- Literature - Oct 28 Tracing American history through comic heroes
- Administration - Oct 27 Two Proof of Concept Grants go to LMU
- Literature - Oct 26 Campus collaboration reveals bloody truth of a 16th- century text
- History - Oct 26 Intellectual historian at Stanford questions the idea of the American Enlightenment
- History - Oct 26 Book lifts the lid on ASIO’s ‘Secret Cold War’
- History - Oct 24 Brilliant minds inspire new University of Sussex fellowships
- History - Oct 24 Emma Goldman Papers sounds the alarm for Nasty Women - past and present - to unite
- History - Oct 20 Peabody invites you to its birthday bash on Saturday
- History - Oct 20 ’Monkeys make stone flakes too so humans are not unique after all’
- History - Oct 19 Digital Archive Shares In-Depth Stories of Black America
- History - Oct 19 Archaeologists use drones to trial virtual reality technology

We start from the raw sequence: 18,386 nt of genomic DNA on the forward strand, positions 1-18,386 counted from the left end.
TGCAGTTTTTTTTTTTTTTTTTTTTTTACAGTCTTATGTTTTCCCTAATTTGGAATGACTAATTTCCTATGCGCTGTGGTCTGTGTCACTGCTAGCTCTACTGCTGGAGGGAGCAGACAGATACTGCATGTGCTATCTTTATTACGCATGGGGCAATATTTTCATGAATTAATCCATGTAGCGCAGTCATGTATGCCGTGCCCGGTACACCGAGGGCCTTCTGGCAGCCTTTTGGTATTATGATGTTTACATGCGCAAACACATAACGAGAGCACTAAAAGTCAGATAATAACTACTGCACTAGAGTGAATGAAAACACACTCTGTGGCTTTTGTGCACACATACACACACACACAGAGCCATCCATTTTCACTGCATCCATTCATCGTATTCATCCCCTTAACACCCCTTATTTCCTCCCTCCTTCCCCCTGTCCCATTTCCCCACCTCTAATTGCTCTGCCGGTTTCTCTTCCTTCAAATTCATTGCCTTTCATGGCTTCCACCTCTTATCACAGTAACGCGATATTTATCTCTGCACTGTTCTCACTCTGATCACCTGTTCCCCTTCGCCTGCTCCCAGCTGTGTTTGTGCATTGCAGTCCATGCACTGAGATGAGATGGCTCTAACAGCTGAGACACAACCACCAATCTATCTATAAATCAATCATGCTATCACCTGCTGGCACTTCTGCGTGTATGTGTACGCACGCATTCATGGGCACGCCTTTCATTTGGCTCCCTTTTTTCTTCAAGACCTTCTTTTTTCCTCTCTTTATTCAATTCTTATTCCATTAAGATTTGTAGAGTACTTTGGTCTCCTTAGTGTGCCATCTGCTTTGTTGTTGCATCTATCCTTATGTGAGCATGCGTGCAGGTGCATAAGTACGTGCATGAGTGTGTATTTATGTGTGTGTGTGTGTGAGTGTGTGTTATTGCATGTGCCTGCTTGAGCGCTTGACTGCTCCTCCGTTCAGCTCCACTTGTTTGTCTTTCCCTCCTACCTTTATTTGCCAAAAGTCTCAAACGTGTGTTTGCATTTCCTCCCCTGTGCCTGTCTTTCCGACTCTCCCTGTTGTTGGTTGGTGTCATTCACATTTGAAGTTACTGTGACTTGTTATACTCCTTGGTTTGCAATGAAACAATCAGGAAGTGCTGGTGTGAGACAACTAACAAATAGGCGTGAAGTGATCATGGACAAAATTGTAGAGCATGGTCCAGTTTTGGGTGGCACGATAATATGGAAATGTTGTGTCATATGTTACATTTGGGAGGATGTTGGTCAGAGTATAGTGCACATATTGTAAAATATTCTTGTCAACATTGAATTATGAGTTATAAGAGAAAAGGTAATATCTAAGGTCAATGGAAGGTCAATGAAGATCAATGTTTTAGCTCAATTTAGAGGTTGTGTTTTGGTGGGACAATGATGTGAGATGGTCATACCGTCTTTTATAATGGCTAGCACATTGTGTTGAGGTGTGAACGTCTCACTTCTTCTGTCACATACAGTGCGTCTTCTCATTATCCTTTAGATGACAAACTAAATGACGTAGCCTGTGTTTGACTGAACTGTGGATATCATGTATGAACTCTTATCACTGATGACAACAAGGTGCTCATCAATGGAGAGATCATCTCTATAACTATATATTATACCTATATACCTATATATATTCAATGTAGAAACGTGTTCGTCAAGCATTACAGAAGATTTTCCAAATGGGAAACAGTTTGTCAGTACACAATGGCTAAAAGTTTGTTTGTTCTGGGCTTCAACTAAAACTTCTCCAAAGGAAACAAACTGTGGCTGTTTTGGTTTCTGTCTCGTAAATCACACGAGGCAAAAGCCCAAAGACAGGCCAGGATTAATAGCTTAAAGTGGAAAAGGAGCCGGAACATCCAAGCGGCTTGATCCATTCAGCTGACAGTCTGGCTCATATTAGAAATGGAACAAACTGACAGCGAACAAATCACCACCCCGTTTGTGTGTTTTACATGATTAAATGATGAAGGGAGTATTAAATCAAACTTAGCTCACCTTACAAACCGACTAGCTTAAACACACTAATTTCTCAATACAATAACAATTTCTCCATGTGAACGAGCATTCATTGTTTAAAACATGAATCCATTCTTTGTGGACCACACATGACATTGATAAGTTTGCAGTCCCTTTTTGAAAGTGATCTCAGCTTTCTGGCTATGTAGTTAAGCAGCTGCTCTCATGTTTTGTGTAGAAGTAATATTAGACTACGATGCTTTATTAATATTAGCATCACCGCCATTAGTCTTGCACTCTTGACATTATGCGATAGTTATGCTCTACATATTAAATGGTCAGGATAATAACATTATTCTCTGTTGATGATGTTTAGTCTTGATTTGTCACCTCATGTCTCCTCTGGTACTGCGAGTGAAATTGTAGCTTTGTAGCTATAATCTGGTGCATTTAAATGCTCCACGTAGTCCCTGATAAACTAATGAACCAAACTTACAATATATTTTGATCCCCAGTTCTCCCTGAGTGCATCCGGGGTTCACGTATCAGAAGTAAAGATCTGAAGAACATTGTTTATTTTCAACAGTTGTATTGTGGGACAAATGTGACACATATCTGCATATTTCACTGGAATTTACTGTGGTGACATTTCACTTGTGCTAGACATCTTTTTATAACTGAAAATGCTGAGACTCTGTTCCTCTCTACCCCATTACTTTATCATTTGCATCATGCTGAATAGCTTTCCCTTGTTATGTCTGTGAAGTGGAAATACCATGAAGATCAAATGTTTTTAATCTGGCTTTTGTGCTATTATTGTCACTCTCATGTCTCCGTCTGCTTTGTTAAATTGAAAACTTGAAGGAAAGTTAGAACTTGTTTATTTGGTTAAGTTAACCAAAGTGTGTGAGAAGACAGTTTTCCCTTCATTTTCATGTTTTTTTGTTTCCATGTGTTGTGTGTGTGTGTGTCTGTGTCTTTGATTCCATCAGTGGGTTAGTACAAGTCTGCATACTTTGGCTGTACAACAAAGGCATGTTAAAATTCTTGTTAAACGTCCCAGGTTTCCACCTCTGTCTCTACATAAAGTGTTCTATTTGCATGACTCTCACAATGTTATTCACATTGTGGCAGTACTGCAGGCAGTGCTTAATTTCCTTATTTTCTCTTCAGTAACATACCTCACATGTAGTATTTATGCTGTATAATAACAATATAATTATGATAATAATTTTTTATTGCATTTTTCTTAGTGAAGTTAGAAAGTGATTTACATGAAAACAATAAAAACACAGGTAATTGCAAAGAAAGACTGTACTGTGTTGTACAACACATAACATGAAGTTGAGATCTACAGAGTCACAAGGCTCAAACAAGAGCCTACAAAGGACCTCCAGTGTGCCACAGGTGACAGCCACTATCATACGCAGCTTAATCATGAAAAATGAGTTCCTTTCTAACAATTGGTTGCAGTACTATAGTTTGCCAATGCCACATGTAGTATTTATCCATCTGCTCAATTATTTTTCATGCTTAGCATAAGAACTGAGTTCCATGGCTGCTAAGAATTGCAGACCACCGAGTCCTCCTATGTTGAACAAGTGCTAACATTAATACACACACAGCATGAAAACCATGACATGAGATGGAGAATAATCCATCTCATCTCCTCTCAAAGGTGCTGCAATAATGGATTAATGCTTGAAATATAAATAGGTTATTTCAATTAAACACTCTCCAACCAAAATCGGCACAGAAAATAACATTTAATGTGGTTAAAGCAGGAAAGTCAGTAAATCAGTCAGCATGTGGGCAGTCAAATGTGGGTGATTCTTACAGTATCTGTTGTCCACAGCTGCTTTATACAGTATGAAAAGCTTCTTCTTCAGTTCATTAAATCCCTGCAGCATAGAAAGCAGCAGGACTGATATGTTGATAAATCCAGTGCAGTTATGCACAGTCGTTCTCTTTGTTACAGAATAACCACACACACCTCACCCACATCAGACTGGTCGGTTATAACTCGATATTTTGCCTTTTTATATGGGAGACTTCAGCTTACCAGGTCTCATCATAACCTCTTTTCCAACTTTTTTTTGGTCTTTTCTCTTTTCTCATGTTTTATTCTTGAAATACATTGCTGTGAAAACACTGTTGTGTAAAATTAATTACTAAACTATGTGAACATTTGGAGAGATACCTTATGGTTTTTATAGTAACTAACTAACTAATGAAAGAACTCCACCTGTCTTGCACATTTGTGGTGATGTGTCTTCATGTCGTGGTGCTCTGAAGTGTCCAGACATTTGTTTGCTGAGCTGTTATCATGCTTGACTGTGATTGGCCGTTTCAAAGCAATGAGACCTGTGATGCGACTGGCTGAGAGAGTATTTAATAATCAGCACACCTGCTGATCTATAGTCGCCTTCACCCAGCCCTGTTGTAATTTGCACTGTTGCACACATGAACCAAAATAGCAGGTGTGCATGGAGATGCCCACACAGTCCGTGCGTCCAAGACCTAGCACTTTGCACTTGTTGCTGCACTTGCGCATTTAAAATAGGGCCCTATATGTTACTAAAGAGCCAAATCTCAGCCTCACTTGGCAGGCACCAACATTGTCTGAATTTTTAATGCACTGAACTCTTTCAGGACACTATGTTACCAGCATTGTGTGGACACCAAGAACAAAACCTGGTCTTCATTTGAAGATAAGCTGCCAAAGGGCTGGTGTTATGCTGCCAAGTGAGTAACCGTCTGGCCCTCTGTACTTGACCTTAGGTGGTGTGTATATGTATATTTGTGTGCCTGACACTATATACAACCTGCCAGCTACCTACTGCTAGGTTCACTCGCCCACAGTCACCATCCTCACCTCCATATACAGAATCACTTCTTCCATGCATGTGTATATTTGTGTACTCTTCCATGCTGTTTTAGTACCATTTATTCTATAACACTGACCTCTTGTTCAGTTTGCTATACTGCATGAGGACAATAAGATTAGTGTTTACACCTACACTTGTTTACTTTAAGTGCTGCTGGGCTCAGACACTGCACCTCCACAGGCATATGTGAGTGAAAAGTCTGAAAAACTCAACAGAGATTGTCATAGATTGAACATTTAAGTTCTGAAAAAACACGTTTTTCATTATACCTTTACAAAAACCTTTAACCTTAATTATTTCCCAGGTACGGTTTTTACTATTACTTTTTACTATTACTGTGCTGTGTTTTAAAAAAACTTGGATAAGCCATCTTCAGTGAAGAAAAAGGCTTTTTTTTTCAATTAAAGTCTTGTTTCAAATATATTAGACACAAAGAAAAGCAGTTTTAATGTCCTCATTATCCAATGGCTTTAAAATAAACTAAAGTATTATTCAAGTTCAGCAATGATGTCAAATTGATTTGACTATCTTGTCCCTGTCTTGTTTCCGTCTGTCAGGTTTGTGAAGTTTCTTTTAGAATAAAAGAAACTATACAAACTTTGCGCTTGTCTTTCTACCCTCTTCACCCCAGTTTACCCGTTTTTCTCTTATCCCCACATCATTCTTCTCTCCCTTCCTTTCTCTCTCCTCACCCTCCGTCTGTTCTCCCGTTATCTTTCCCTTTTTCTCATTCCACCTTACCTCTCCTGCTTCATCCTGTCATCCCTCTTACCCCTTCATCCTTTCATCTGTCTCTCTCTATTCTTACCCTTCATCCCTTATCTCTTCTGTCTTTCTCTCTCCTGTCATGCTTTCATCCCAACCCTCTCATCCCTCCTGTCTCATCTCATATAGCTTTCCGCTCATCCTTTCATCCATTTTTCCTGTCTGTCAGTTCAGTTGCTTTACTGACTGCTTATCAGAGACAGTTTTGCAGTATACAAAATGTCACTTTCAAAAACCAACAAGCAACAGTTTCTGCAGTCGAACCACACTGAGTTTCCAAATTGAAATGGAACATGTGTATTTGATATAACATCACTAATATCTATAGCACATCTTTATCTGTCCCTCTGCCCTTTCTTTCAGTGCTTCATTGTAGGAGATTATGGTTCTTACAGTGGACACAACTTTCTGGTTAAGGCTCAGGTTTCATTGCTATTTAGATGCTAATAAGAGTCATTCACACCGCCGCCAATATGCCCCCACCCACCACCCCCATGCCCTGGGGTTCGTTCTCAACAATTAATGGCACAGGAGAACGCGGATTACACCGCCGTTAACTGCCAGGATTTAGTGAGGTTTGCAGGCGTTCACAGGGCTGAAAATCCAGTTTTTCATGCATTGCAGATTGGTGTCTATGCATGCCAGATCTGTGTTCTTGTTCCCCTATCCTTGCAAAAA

- Politics - Oct 18 Remainers? want to rerun the Brexit referendum, says Gisela Stuart MP
- Life Sciences - Oct 17 U-M- led team recovers ’most complete Michigan mastodon skeleton in many decades’ from Thumb site
- History - Oct 17 Historian finds a frail humanity in personal accounts of life under Nazi occupation
- History - Oct 14 This time, motherhood, millennials help make Hillary run
- Life Sciences - Oct 14 WATCH: Could a 300- year old murder mystery finally be solved?
History Professor Uses Lillian Hellman as Lens to Study 20th Century
Lillian Hellman—playwright, memoirist, accused liar, communist, muse to mystery writer Dashiell Hammett—never wanted biographies written about her. “She destroyed personal papers,” says historian Alice Kessler-Harris. “She even wrote to her friends toward the end of her life asking them to send back any letters.” Many did, and Hellman destroyed them.
Alice Kessler-Harris ed people who knew the playwright and reviewed the papers of literary agents, friends and Hellman’s husband.
In writing about Hellman, Kessler-Harris, the R. Gordon Hoxie Professor of American History in Honor of Dwight D. Eisenhower, looks beyond the boundaries of Hellman’s life. She presents Hellman as a fascinating and flawed woman who was also “a lens through which we can study a whole series of events and trends of the 20th century.”